WSU dancers and actors awe talent industry at NYC showcase

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WSU dancers and actors awe talent industry at NYC showcase

On Friday March 13, Wayne State acting major Vanessa Fry sat in a talent agent’s office in New York City. The day before, New York Gov. Andrew Cuomo banned gatherings larger than 500 people, indefinitely stopping all Broadway shows in response to the escalating COVID-19 pandemic.  

Her appointment with the agent went well, but questions around the unfolding situation were arising, Fry said. 

“All the talent agents were, you know, very concerned and things were getting chaotic in their offices because all their clients were calling, asking if they were going to get paid, how they were going to get paid and if they don't get paid the agents don't get paid,” she said. 

Over spring break, before the entertainment industry was put on pause, graduating WSU theatre and dance students had the opportunity to showcase their talents for industry professionals. 

WSU Department of Theatre and Dance Chair John Wolf said the showcase serves an important role in preparing students for careers in the industry.

“The acting showcase is a vital piece of professional development for these graduating students. It’s an opportunity to jump start a career, as we’re able to bring casting directors and agents together in one place where they can audition them in the hopes of a job or representation,” Wolf said.

Theatre students performed a song, monologue and group scenes at showcases in Chicago before traveling to New York City for more performances. 

“The theater showcase in my opinion is pretty much the culmination of our entire acting major preparation throughout our time at Wayne State,” acting major Perry Quarker Jr. said. “To me it's a very wonderful gift that the department gives us before we are sent out into the professional world.”

For the WSU dance department, the trip marked the start of a new tradition, with it being the first New York City dance showcase. While the department has held other programs that allow students to travel to New York for professional preparation, the trip and showcase broadened this approach. 

“Students are making work all through their time with us at Wayne State,” WSU Director of Dance Meg Paul said. “They have choreography classes, they have, you know, assignments in terms of making work, but they also want to make work on their own.”

12 senior dance students went on the trip to New York City, which gave them an opportunity to show their creativity to other talented individuals. Students on the trip performed three dance compositions — choreographed by individual members of the group — in front of alumni, artistic directors and professional choreographers during the week.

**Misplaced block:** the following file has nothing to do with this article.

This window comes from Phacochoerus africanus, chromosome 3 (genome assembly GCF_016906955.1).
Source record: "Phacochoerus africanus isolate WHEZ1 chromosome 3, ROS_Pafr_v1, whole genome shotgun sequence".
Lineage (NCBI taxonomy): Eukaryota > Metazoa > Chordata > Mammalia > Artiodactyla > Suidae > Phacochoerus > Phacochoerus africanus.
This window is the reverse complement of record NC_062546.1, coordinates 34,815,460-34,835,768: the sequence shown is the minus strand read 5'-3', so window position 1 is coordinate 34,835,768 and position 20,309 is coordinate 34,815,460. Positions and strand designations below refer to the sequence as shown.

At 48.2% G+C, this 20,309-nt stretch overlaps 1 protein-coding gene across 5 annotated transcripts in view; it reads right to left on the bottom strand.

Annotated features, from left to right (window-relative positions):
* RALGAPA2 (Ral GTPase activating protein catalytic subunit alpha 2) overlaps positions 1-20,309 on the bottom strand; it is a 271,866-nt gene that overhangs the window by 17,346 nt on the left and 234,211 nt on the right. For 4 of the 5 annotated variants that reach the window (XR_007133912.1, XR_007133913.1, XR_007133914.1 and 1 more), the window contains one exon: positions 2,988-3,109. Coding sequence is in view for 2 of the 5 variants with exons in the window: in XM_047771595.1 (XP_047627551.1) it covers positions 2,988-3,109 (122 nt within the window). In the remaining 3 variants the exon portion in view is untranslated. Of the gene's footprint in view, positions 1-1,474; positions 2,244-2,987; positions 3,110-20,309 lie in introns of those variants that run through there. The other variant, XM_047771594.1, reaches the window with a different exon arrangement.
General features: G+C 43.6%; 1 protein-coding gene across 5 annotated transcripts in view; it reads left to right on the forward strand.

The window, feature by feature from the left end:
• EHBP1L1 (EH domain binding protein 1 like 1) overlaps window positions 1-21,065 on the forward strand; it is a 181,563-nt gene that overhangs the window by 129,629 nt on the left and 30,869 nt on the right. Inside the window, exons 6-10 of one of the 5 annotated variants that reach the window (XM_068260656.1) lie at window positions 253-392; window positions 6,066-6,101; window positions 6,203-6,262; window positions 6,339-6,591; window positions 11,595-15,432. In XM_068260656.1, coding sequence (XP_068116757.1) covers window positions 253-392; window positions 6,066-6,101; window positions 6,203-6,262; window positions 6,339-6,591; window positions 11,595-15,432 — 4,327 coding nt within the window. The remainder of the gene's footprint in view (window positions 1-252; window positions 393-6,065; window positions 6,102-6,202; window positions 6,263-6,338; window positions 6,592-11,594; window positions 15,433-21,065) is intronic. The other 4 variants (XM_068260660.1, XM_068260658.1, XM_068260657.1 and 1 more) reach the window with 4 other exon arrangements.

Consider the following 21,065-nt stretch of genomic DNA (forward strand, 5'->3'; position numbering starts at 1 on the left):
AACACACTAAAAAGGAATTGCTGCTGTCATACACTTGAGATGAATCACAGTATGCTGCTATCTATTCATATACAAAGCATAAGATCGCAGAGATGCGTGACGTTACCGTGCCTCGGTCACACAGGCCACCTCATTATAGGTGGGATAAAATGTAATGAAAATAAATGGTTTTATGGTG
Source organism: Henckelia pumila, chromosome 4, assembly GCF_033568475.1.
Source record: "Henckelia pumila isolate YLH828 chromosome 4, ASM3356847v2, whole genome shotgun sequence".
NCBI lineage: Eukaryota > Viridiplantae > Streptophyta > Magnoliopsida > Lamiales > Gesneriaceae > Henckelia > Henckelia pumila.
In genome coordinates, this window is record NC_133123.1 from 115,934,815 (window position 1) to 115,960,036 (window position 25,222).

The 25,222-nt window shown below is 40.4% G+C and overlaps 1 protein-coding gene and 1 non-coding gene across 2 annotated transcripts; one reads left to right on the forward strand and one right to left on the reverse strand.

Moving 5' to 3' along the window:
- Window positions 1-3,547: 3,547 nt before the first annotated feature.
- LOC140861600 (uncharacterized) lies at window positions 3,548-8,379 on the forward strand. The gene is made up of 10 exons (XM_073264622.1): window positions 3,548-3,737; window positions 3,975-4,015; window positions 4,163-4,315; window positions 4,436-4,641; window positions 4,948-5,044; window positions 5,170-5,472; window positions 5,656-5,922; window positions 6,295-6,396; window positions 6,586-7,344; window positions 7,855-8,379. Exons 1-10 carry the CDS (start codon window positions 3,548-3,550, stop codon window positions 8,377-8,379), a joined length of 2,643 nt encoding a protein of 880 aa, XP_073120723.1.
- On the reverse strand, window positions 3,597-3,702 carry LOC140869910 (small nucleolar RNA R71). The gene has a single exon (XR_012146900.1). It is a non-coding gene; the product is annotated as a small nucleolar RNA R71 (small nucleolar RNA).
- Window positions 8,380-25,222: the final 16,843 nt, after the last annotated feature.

The experience gave theatre students the opportunity to connect with agents in markets larger than Detroit, acting major Nikita Krylov said. 

“I mean, for us, it's kind of like a first step out there,” he said. “And maybe it's successful, maybe it isn't successful. It doesn't mark the end for anything, for any of us. But it is like a nice jump start if we do find a lot of success with the showcase.”

The trip showed students what opportunities as creatives are possible for them in the world, Paul said. 

“We want each student through our program to find themselves, to really figure out how they in their own unique way are ready to, you know, move into the world and make that change,” she said. 

Actors and dancers alike said they were proud of their performances during the showcases. 

For Quarker, it was his first time experiencing the professional world of acting and performing in front of people scouting for talent, he said. 

“Going into the trip I was kind of nervous. It's a big thing, it's what we all work for,” acting major Dewight Braxton Jr. said.

These initial nerves were felt by most theatre students, Fry said. After the first performance was finished, the excitement made the others fly by. 

While watching each other’s performances, Quarker said the weight of everyone’s initial performance during the showcase could be seen coming off their shoulders as nerves subsided. 

“It seemed like every single person that got done with their turn, they felt very successful with what they put in,” he said. 

While students are auditioning their own individual talents during the showcase, everyone plays a team role in doing so, Fry said. Students collectively present work they can all be proud of.